POSTPONED: Katherine Whitney with Contributors - My Shadow is My Skin: Voices from the Iranian Diaspora (Corte Madera Store)

Friday, March 27, 2020 - 7:00pm

Please note: This event has been postponed due to concerns for the health and well-being of our community. For updates on this event and for additional event information, please subscribe to our e-newsletter.

Featuring readings from contributors Jasmin Darznik, Farnaz Fatemi, Daniel Rafinejad, Layla Maryam Razavi, and Dena Rod

The Iranian revolution of 1979 launched a vast, global diaspora, with many Iranians establishing new lives in the United States. In the four decades since, the diaspora has expanded to include not only those who emigrated immediately after the revolution but also their American-born children, more recent immigrants, and people who married into Iranian families, all of whom carry their own stories of trauma, triumph, adversity, and belonging that reflect varied and nuanced perspectives on what it means to be Iranian or Iranian American. The essays in My Shadow Is My Skin are these stories.

This collection brings together thirty-two authors, both established and emerging, whose writing captures the diversity of Iranian diasporic experiences. Reflecting on the Iranian American experience over the past forty years and shedding new light on themes of identity, duality, and alienation in twenty-first-century America, the authors present personal narratives of immigration, sexuality, marginalization, marriage, and religion that offer an antidote to the news media's often superficial portrayals of Iran and the people who have a connection to it. My Shadow Is My Skin illuminates a community that rarely gets to tell its own story.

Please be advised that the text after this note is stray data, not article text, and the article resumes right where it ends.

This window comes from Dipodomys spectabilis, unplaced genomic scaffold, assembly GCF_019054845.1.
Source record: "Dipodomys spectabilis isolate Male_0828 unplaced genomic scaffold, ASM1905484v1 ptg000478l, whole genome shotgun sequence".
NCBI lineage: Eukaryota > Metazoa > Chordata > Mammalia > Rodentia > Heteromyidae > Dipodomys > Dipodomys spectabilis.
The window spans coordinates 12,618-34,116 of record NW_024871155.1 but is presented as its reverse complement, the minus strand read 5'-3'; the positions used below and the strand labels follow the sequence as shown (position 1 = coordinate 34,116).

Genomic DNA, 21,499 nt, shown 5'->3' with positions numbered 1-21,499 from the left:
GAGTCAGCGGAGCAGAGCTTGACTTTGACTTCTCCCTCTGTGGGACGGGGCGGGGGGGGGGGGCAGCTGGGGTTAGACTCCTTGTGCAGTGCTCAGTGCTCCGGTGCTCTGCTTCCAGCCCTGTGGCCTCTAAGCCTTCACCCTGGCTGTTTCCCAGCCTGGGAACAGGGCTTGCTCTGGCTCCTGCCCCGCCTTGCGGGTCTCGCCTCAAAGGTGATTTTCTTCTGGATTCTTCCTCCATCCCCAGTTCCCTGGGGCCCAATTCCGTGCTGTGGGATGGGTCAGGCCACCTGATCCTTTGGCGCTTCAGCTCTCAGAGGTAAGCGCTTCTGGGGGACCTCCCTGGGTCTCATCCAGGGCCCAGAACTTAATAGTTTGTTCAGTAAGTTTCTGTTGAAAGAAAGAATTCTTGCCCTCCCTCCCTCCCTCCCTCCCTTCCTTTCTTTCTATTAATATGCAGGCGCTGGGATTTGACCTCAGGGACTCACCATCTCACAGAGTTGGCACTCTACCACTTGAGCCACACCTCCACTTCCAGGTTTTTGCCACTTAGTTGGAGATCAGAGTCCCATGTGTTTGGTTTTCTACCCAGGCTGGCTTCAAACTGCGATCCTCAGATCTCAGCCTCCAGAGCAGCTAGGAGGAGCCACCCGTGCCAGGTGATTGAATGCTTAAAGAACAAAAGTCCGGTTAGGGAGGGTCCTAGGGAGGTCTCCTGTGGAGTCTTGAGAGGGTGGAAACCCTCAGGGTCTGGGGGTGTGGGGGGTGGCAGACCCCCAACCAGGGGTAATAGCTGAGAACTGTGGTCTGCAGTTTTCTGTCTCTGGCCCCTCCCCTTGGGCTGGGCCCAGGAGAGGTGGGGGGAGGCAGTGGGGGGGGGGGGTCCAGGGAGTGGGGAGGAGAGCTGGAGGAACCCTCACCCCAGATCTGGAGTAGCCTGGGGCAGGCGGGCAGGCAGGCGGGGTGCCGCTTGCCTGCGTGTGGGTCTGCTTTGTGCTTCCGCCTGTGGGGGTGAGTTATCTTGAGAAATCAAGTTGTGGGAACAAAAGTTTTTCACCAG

Katherine Whitney (ed.) was drawn into the Iranian diaspora by marriage and first wrote about the subject in the anthology Because I Said So: 33 Mothers Write About Children, Sex, Men, Aging, Faith, Race & Themselves. She graduated from Duke University, has a masters in Museum Studies from John F. Kennedy University, and lives with her Iranian husband in Berkeley, California. Photo credit Katherine Briccetti Photography (

Presenting contributors include:

Jasmin Darznik’s debut novel Song of a Captive Bird was a New York Times Book Review “Editors’ Choice” book and a Los Angeles Times bestseller. Jasmin is also the author of the New York Times bestseller The Good Daughter: A Memoir of My Mother’s Hidden Life. Her books have been published in seventeen countries and her essays have appeared in the New York Times, Washington Post, and Los Angeles Times, among others. Her next book, a historical novel set in 1920s San Francisco, is forthcoming in 2021. She is a professor of English and creative writing at California College of the Arts.